Unmerciful Servants and the Immigration Debate

Unmerciful Servants and the Immigration Debate January 4, 2019

The Christian life is about the management of the things God has entrusted us with. Everything we have has been given to us, and we are called to steward those resources in a way that honors our Creator. This includes things like our finances and the planet, but that’s only the tip of the iceberg.

The New Testament tells us that we must share the mercy and forgiveness we receive from God. We’re are not just beneficiaries of grace; we are stewards. Our lives should demonstrate that mercy actually does triumph over judgment.

This is a truth that’s completely missing from most evangelical discussions about immigration.

Lessons from an unmerciful servant

In Matthew 18, Peter asks Jesus how many times we should forgive others. Jesus offers a profound stewardship parable. It seems there’s a servant who owes his master a debt that—even if he lived a thousand lifetimes—he’d never be able to repay. When the master demands to be paid back, the servant begs for extra time.

In an act of unbelievable benevolence, the master completely cancels the debt.

For the first time, the servant leaves the master’s presence without the specter of debt hanging over his head. But then he immediately runs into a fellow servant who owes him a small amount of money, and he roughs the other servant up, demanding repayment.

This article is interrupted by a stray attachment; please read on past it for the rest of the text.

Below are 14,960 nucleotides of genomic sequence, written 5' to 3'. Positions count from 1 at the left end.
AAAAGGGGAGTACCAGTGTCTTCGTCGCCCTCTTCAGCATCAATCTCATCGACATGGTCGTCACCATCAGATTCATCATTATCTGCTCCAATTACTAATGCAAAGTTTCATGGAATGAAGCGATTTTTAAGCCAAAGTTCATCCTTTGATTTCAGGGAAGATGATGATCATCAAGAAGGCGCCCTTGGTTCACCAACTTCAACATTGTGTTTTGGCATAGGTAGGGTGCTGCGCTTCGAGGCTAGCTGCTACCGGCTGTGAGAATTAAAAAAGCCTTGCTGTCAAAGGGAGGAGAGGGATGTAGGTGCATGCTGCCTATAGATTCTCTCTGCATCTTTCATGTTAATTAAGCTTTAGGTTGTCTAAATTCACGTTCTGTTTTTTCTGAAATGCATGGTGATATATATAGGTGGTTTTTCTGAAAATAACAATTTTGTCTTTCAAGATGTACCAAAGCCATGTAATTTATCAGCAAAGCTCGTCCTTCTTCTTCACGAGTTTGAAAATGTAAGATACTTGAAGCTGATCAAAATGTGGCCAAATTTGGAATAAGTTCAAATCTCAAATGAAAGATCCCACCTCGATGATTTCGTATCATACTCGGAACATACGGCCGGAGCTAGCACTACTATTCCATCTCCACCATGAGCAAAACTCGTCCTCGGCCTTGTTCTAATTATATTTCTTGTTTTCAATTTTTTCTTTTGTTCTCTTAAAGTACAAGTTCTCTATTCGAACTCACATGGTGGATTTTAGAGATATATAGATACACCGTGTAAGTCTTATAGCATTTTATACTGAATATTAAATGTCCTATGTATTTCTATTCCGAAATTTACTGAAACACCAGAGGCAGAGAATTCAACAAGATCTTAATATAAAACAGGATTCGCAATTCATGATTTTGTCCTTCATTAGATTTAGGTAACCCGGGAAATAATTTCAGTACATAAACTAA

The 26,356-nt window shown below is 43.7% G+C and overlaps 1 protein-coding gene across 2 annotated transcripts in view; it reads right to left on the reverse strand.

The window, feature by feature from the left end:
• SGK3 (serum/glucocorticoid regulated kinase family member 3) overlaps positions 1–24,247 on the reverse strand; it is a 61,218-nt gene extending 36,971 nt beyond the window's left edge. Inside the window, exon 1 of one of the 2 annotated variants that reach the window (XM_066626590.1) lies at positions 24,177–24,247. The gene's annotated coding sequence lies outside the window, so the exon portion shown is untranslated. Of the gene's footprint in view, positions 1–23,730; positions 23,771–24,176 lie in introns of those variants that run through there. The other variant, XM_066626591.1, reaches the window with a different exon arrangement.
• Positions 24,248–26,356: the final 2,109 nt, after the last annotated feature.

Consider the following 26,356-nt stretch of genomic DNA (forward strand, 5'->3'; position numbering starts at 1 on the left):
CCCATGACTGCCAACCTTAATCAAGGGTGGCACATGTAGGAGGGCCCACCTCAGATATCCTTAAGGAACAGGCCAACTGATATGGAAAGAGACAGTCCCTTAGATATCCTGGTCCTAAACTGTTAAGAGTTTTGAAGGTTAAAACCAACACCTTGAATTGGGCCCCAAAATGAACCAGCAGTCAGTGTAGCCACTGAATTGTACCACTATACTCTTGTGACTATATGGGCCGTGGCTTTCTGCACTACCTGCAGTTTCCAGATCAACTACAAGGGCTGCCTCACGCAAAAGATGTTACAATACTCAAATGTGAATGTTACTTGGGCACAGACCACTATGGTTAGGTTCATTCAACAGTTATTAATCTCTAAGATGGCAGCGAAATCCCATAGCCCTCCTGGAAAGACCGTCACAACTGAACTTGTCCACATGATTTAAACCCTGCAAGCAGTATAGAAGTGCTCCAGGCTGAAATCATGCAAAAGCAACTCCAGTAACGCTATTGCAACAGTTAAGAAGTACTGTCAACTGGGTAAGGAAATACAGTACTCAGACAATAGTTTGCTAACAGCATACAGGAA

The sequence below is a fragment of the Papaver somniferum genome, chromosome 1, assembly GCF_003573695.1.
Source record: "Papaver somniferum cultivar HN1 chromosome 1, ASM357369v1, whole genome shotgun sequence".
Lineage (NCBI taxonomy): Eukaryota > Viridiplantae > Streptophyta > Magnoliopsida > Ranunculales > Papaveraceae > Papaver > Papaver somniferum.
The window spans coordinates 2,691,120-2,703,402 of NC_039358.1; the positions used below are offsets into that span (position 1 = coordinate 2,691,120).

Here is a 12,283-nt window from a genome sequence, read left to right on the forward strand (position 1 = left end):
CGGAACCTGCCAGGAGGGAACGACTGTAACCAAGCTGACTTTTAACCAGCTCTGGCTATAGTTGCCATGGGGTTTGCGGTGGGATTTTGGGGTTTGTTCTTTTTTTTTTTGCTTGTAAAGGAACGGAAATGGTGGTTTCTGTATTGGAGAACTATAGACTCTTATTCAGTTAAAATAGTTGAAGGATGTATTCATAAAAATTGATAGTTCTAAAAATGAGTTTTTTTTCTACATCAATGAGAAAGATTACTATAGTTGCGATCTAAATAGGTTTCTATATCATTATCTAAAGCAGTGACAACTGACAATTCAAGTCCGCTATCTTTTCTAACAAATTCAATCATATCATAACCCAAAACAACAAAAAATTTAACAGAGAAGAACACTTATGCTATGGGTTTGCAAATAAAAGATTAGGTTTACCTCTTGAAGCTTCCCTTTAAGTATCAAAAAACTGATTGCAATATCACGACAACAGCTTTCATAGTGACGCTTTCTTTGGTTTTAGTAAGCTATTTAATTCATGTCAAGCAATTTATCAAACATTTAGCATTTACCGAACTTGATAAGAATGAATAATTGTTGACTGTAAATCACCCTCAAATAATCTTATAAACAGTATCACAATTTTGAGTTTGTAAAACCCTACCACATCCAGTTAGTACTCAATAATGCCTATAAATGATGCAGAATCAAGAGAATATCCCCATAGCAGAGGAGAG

Similar to the request the original servant made to his master, this man asks for more time to scrounge up the money to repay. But the servant who just experienced mercy refuses to extend it. He throws the other servant in debtor’s prison until the debt is paid off.

When the master finds out about how ungraciously the servant has behaved, he’s furious. Despite the abounding mercy the servant received, he is unable to extend kindness to others.

Contextually, Jesus is telling Peter (and us) that we are responsible for sharing the gifts God gives us. If we receive forgiveness, we are expected to extend it. If we are the beneficiaries of grace, we are to be benefactors, too.

To quote Jesus, “Freely you have received, freely give” (Matthew 10:8b).

We who have so much

If you were born in the United States, you simply won the birth lottery. You might believe it to be an act of providence or a random act of chance, but it’s not because of anything you worked to achieve. You don’t deserve to be surrounded by plenty any more than an infant in Yemen deserves to die of hunger.

If the master is angry because the recipient of forgiveness can’t be bothered to extend it, how much angrier is he when those with excess erect walls to protect what they have from those who have nothing? He must be furious when folks who benefit from his blessings refuse to extend them.  

It often seems that Christians fetishize a strange hyper-spiritual view of grace that requires no real expression in the lives of Christ followers. God extends unwarranted benevolence to us, but we merely receive that generosity without feeling any responsibility to share it.

I’m sure the unmerciful servant would be able to come up with excuses for his lack of mercy, but it doesn’t matter. It doesn’t matter how well we demonize others or justify ourselves. The economy of the Kingdom of God is clear: freely you have received, freely give.  


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